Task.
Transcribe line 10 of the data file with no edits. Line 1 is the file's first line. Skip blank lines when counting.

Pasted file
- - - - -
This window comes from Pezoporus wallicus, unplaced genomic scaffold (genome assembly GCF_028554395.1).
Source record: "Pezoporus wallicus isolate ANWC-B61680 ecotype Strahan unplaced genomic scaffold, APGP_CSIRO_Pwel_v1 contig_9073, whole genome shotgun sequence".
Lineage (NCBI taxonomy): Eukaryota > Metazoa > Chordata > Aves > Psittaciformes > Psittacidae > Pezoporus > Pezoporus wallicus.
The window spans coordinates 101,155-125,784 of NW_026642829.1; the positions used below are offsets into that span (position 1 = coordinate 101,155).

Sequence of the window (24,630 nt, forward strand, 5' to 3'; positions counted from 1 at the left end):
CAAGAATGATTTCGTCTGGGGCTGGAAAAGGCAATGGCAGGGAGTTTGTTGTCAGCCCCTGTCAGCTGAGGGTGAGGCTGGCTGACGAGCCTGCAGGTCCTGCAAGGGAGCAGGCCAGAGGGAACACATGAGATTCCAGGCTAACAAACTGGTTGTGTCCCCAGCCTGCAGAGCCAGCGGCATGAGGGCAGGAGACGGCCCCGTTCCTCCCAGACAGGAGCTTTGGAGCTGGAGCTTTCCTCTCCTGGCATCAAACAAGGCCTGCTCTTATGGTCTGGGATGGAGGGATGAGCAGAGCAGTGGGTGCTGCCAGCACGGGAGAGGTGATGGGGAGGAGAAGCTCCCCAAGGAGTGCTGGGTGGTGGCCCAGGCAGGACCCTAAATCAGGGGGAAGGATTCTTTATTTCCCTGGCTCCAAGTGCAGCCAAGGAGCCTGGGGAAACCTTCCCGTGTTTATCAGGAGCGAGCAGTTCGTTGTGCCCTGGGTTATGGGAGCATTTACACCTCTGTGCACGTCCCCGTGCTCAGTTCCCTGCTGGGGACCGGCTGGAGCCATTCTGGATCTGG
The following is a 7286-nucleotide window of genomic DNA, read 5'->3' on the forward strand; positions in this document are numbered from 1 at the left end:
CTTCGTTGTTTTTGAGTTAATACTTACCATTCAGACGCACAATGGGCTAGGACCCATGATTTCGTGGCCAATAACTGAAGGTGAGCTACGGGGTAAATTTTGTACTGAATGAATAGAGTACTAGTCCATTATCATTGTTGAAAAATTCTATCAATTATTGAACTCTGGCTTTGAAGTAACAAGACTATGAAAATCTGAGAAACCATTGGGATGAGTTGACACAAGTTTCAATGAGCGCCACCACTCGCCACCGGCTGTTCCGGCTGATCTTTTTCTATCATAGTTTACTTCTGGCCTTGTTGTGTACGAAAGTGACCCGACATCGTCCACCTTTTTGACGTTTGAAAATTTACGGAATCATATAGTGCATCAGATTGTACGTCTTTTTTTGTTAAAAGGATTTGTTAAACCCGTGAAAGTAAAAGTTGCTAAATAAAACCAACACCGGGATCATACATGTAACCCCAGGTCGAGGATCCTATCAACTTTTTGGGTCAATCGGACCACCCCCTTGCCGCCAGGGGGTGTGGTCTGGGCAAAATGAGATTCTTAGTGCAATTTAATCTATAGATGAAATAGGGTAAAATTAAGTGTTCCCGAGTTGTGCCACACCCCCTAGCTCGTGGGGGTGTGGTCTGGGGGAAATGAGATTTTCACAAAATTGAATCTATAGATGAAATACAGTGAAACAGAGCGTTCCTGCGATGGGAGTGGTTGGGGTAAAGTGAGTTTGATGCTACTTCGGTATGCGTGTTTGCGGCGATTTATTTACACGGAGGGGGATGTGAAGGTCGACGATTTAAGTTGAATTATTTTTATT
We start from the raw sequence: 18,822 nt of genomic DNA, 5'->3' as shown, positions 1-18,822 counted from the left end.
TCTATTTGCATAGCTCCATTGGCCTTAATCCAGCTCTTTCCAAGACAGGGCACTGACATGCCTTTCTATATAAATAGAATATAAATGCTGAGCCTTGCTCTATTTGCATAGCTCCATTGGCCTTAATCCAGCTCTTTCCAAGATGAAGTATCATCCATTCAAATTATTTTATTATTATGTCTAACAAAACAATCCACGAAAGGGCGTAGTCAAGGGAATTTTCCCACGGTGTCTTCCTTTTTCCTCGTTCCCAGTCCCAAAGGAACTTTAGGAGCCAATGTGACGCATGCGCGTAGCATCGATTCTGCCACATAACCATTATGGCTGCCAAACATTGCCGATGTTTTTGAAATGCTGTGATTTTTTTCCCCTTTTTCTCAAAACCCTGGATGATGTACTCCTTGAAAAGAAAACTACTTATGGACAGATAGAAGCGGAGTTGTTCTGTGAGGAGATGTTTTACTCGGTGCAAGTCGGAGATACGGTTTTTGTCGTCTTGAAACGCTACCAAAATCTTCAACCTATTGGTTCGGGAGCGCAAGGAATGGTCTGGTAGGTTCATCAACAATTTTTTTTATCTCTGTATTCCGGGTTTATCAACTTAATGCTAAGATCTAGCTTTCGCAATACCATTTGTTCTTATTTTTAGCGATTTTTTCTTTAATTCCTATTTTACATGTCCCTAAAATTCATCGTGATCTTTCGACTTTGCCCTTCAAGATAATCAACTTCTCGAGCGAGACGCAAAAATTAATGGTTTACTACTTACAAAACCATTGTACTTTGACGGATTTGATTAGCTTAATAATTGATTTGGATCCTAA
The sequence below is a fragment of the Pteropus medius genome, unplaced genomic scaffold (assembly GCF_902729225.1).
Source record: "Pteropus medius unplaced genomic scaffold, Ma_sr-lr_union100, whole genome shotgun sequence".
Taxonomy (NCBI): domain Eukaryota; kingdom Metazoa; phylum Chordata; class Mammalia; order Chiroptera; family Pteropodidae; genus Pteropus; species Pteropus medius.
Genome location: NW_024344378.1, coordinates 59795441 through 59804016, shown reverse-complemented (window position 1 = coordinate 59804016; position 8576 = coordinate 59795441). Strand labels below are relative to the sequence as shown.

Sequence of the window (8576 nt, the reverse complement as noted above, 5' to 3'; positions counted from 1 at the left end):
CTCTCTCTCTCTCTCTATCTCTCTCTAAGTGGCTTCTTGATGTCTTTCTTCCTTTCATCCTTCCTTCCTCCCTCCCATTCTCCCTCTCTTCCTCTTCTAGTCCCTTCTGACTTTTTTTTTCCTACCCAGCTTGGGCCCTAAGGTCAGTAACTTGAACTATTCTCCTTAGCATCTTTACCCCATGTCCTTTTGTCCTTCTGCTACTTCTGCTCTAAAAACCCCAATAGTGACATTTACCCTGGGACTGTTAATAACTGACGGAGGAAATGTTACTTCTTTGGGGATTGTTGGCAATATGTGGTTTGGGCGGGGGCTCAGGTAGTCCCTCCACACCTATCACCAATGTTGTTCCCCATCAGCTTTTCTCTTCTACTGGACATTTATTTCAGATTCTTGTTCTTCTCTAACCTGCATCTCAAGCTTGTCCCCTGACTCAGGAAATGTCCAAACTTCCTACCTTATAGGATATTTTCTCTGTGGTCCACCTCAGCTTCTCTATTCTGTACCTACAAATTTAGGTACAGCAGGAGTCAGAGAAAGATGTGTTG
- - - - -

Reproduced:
TCTATTTGCATAGCTCCATTGGCCTTAATCCAGCTCTTTCCAAGACAGGGCACTGACATGCCTTTCTATATAAATAGAATATAAATGCTGAGCCTTGCTCTATTTGCATAGCTCCATTGGCCTTAATCCAGCTCTTTCCAAGATGAAGTATCATCCATTCAAATTATTTTATTATTATGTCTAACAAAACAATCCACGAAAGGGCGTAGTCAAGGGAATTTTCCCACGGTGTCTTCCTTTTTCCTCGTTCCCAGTCCCAAAGGAACTTTAGGAGCCAATGTGACGCATGCGCGTAGCATCGATTCTGCCACATAACCATTATGGCTGCCAAACATTGCCGATGTTTTTGAAATGCTGTGATTTTTTTCCCCTTTTTCTCAAAACCCTGGATGATGTACTCCTTGAAAAGAAAACTACTTATGGACAGATAGAAGCGGAGTTGTTCTGTGAGGAGATGTTTTACTCGGTGCAAGTCGGAGATACGGTTTTTGTCGTCTTGAAACGCTACCAAAATCTTCAACCTATTGGTTCGGGAGCGCAAGGAATGGTCTGGTAGGTTCATCAACAATTTTTTTTATCTCTGTATTCCGGGTTTATCAACTTAATGCTAAGATCTAGCTTTCGCAATACCATTTGTTCTTATTTTTAGCGATTTTTTCTTTAATTCCTATTTTACATGTCCCTAAAATTCATCGTGATCTTTCGACTTTGCCCTTCAAGATAATCAACTTCTCGAGCGAGACGCAAAAATTAATGGTTTACTACTTACAAAACCATTGTACTTTGACGGATTTGATTAGCTTAATAATTGATTTGGATCCTAA